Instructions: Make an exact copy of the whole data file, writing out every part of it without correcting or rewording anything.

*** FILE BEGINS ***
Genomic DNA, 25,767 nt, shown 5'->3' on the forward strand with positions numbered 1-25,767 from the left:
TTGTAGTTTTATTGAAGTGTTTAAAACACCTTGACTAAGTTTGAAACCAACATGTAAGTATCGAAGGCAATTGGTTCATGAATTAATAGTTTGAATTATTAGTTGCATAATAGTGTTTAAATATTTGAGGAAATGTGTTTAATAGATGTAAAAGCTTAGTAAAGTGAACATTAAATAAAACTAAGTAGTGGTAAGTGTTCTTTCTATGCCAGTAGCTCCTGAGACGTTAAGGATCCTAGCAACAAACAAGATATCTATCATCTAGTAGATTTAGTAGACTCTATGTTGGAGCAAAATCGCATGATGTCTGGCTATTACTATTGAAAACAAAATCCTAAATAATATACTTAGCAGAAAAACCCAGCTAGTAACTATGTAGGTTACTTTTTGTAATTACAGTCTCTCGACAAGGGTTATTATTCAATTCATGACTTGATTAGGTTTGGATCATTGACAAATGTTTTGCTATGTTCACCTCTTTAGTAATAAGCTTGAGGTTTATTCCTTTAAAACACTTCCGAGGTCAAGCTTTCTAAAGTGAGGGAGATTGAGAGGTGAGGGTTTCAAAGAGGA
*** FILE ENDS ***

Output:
Genomic DNA, 25,767 nt, shown 5'->3' on the forward strand with positions numbered 1-25,767 from the left:
TTGTAGTTTTATTGAAGTGTTTAAAACACCTTGACTAAGTTTGAAACCAACATGTAAGTATCGAAGGCAATTGGTTCATGAATTAATAGTTTGAATTATTAGTTGCATAATAGTGTTTAAATATTTGAGGAAATGTGTTTAATAGATGTAAAAGCTTAGTAAAGTGAACATTAAATAAAACTAAGTAGTGGTAAGTGTTCTTTCTATGCCAGTAGCTCCTGAGACGTTAAGGATCCTAGCAACAAACAAGATATCTATCATCTAGTAGATTTAGTAGACTCTATGTTGGAGCAAAATCGCATGATGTCTGGCTATTACTATTGAAAACAAAATCCTAAATAATATACTTAGCAGAAAAACCCAGCTAGTAACTATGTAGGTTACTTTTTGTAATTACAGTCTCTCGACAAGGGTTATTATTCAATTCATGACTTGATTAGGTTTGGATCATTGACAAATGTTTTGCTATGTTCACCTCTTTAGTAATAAGCTTGAGGTTTATTCCTTTAAAACACTTCCGAGGTCAAGCTTTCTAAAGTGAGGGAGATTGAGAGGTGAGGGTTTCAAAGAGGA